Recording levels

Goreliscious

Senior Member
I was on another forum asking about recording guitar cabs when someone said that recording as high as possible before clipping, (around -1dB), is too high for digital recording and it's what you do with analogue recorders.

They posted a link to an article, (the link posted below if you want to read it), with techy jargon I don't understand but in general the jist is that with digital you should record between -20dB and -12dB to leave yourself headroom.

Does this sound right in general/something I should follow for drum recording too?

http://www.massivemastering.com/blog/index_files/Proper_Audio_Recording_Levels.php
 

Bruce M. Thomson

Gold Member
I agree, never red line. When recording on tape they had to saturate the tape with as much signal to rise above the tape hiss and noise, recording on to digital does not require this so rather than strain the signal (think of truck tires on VW) you keep it below 0db.
I record my drums with a digital portable and the sound quality of the recordings sound very good. After I put the recording through a program, in my case AudioMagix I now have the option of tweaking it without worry of creating distortion I have an example here and please, I am not adding this drum part to be analyzed but to show you an example of what I am saying. This is recorded on a $200CDN Roland on a house kit in a reherasal studio.

http://soundcloud.com/user4976306/dead-heads-drum-solo-yamaha
 

Spectron

Silver Member
yep that advice is pretty good
for guitars and most other instruments keeping the input between -20 to -12db
is a good rule of thumb.

the reason is two-fold: headroom and focus
The ad/da converters in digital recording are calibrated to a zero scale at -18db
what this means is -18db is the level the input expects and is designed to preform it's best at.
 

dcrigger

Senior Member
Really good answers thus far, just to add a couple of thoughts -

Keep in mind that most DAW metering is peak, where analog decks are RMS or averaging meters. With -18 being the typical digital equivalent to 0db on an analog deck - know that on your loudest sounds your peak meters will and should read higher than -18 - as much as 6-12db higher with drums Which still should put your drum channels never rising above -6db to -8db - and that's full tilt maximum. And unlike analog tape systems where there were tangible audio reasons for sometimes running that hot - there are really none when it comes to driving a digital system that hot.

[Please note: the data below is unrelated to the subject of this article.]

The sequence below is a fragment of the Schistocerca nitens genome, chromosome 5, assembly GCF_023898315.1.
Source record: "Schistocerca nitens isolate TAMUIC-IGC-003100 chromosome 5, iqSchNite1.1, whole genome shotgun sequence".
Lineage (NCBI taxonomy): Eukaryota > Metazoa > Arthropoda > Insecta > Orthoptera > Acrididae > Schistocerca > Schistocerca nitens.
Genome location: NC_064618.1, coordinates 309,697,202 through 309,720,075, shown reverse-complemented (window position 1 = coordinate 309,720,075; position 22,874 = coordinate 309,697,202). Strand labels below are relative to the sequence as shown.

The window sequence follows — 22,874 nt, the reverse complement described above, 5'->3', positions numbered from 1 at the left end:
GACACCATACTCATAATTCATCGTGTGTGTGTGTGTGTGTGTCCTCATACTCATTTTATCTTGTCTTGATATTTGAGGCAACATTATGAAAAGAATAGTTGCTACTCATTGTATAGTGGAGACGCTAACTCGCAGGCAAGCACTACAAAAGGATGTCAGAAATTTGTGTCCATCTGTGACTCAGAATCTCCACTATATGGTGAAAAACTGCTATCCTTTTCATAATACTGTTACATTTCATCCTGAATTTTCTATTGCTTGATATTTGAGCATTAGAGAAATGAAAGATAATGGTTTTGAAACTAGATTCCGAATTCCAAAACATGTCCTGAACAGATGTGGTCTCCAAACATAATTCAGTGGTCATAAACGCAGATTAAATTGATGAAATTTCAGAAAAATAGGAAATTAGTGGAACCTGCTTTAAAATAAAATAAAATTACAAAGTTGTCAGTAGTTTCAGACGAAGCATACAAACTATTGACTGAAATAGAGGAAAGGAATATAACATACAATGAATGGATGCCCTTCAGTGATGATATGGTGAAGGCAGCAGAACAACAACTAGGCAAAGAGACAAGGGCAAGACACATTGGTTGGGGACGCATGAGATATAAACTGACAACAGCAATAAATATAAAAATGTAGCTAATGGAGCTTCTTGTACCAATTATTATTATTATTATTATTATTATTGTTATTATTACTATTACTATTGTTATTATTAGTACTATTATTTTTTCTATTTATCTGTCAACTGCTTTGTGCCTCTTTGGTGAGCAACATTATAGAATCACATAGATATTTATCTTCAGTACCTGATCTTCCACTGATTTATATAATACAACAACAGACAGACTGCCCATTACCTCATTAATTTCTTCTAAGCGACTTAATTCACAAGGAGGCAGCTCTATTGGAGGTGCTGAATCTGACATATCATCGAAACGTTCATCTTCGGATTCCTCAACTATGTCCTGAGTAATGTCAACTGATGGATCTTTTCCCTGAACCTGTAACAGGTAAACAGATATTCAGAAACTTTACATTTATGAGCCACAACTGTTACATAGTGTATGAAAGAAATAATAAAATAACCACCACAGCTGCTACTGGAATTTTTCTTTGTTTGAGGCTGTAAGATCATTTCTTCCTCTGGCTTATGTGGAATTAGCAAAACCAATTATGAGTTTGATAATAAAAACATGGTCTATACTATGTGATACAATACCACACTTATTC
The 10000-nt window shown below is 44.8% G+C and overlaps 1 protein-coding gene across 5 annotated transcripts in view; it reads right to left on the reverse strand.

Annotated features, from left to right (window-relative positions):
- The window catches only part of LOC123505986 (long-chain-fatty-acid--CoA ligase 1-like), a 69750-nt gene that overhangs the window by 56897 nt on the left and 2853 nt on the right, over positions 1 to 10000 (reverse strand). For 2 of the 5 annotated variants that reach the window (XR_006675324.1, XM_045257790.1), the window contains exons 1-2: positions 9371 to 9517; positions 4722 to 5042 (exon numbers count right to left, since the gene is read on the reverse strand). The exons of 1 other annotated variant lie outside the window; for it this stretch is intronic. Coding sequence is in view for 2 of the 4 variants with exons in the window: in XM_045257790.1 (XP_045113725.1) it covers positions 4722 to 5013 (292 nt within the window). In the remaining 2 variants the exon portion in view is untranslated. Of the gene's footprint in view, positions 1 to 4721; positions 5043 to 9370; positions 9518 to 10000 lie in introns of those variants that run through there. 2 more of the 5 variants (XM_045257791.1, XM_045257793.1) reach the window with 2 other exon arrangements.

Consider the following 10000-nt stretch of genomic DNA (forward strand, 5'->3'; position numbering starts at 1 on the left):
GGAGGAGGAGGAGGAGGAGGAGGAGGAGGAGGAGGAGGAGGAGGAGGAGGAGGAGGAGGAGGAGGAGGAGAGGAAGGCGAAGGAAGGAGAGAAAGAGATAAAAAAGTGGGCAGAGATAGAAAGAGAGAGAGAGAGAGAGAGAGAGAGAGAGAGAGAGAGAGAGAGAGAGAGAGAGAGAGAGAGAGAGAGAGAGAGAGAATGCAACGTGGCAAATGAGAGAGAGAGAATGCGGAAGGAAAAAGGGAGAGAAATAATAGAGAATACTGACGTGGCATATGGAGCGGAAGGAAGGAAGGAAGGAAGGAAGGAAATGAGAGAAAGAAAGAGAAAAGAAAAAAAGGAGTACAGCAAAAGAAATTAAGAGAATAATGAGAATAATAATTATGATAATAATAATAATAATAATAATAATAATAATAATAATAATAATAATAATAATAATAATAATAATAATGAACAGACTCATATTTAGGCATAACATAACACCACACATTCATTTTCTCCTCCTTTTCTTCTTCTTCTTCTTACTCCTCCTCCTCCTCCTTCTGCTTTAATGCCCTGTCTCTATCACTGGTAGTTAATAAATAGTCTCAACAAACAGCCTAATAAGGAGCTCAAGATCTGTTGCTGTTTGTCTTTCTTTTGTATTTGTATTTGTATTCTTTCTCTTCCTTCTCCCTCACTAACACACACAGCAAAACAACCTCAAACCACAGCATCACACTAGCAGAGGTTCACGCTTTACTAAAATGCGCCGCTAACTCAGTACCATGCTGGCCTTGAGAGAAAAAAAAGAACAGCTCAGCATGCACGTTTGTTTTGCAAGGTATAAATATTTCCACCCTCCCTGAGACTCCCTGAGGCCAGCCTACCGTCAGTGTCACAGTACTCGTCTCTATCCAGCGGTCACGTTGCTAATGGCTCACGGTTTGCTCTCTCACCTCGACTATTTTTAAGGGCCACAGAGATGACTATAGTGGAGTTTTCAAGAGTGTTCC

Best advice - poke around your DAW and see if you can set the metering or run a plug-in that displays with RMS or average metering - oftentimes you can find something that will actually show both at the same time. I don't think you need to run it all the time, but lokking at your signals through an RMS meter lets you see all this in action much better. And once you have the gist of it, you should be fine with just standard peak metering.

One last thought - this whole discussion of levels has talked in terms of analog vs. digital, but the reality, all of this is only applicable when discussing analog vs, 24bit digital. And if you can, you should always be recording 24bit.

The difference between 24 bit and 26 bit is HUGE. So if you have an older or budget system that forces you to track 16bit - then you'll really need to dismiss most of this. 16 bit just doesn't have a dynamic range that allows you to throw away the top 10-18db - the low level resolution just simply isn't there to do that. So with 16bit, I would advice doing the 90's tap dance of recording as hot as possible without going over.

With the far better advice being, always record 24bit whenever possible.

David
 

Goreliscious

Senior Member
Cheers for the replies. The techy jargon and acronims went over my head but I got the jist. I have a basic "16-bit uncompressed" 8 track so I guess I'll ignore the -18dB guide. Having said that though I mic'd my guitarists amp at -12dB then at -1dB and the -12dB came out better. Though I did the same with my snare drum and I couldn't tell the difference.
 
M

mediocrefunkybeat

Guest
Dcrigger is absolutely right. If you're using a 16-bit system, keep the headroom. If you can change your system to 24-bit, then you can afford less headroom. I have some software that runs at 32-bit, but that's not particularly commonplace.

The number of bits determines the total dynamic range available to you. If you imagine the amplitude (volume) as 'steps' then a 16-bit system has fewer 'steps' to the top than a 24-bit system. They get to the same level ultimately, but the steps in 16-bit are larger and hence less accurate. If you want to get even more technical, you also have the 'sampling rate' which determines the number of samples of sound taken per second.